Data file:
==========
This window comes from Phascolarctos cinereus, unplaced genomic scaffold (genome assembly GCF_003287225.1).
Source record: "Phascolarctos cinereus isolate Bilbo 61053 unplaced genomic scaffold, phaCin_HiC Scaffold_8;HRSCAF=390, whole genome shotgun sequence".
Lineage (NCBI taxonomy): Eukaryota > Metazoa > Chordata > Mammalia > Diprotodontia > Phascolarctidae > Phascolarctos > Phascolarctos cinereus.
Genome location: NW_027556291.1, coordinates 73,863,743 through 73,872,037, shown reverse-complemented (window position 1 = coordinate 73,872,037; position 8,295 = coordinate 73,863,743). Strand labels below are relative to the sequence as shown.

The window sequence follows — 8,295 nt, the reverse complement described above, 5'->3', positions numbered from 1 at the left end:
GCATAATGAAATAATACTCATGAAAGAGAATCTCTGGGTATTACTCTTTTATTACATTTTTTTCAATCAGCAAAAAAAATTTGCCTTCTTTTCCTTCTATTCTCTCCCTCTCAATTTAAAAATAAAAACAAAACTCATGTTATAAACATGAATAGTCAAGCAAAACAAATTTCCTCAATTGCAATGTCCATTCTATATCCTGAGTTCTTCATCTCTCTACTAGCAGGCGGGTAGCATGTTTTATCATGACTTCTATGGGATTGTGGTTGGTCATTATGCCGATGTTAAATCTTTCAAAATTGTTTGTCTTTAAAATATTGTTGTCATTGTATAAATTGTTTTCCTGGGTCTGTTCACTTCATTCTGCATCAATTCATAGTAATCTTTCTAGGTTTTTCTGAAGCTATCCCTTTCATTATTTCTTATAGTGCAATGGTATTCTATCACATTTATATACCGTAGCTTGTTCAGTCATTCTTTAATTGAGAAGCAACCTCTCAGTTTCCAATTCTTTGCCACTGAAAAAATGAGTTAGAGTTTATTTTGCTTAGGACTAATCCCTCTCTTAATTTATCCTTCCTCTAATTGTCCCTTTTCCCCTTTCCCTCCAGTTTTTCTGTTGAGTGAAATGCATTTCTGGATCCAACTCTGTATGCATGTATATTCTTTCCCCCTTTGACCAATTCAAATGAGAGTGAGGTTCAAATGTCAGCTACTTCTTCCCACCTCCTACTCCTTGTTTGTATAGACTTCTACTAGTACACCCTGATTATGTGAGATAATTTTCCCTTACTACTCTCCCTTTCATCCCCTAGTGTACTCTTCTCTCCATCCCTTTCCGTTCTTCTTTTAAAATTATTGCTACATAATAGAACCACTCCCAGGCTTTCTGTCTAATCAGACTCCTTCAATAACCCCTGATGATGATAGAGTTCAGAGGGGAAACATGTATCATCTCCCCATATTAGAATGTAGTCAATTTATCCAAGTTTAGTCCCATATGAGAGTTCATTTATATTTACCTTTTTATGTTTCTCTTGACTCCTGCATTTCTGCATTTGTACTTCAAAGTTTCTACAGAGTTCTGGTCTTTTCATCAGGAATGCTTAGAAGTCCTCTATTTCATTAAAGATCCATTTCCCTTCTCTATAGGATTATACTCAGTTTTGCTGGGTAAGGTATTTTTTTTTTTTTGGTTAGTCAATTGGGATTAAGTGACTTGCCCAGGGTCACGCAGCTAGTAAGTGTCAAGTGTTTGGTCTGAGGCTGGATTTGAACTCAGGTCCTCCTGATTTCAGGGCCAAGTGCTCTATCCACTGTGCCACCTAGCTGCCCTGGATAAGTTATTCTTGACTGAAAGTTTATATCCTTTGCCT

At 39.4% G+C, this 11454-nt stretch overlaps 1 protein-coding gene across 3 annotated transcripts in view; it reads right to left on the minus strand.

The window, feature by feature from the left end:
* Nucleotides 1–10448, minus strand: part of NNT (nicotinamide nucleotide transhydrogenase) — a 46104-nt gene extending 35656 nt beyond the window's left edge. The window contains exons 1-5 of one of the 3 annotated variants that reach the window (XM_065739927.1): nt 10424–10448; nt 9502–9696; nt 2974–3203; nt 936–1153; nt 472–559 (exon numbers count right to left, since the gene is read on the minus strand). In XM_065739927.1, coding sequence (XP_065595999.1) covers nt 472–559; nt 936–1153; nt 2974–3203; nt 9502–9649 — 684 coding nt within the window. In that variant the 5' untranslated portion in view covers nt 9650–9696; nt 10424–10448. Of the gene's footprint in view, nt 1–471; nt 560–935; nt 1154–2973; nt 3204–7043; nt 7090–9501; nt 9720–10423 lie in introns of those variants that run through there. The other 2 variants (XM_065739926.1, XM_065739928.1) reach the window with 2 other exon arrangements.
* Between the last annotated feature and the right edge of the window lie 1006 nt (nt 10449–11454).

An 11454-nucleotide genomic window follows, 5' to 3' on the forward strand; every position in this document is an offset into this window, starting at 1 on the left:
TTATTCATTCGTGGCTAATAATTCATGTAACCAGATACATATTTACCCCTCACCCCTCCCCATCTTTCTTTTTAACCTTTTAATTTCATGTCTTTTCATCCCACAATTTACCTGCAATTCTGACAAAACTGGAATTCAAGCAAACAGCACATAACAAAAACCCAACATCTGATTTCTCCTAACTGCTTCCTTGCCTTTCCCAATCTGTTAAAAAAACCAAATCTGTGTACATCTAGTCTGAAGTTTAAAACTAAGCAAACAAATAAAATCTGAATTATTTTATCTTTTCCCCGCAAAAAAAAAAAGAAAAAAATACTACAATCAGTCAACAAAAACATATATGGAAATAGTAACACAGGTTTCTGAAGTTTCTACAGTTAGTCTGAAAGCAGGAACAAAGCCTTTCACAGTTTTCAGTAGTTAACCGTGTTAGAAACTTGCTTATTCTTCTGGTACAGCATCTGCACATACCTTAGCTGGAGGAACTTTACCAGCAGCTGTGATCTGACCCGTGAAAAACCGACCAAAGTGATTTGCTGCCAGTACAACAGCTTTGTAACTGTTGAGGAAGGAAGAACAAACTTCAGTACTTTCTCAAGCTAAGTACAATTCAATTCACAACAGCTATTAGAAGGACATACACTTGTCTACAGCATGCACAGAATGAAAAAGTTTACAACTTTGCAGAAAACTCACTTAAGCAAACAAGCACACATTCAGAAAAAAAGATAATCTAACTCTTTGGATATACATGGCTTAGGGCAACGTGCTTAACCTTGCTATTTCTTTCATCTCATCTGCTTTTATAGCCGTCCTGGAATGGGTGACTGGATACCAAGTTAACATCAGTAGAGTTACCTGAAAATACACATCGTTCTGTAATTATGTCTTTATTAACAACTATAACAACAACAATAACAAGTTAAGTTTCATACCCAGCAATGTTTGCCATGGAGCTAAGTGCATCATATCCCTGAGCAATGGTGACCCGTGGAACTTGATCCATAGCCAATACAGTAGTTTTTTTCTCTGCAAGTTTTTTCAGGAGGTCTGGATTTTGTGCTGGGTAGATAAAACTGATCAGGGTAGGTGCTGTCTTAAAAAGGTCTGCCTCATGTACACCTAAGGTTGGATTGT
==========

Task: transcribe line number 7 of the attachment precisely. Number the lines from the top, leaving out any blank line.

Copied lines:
At 39.4% G+C, this 11454-nt stretch overlaps 1 protein-coding gene across 3 annotated transcripts in view; it reads right to left on the minus strand.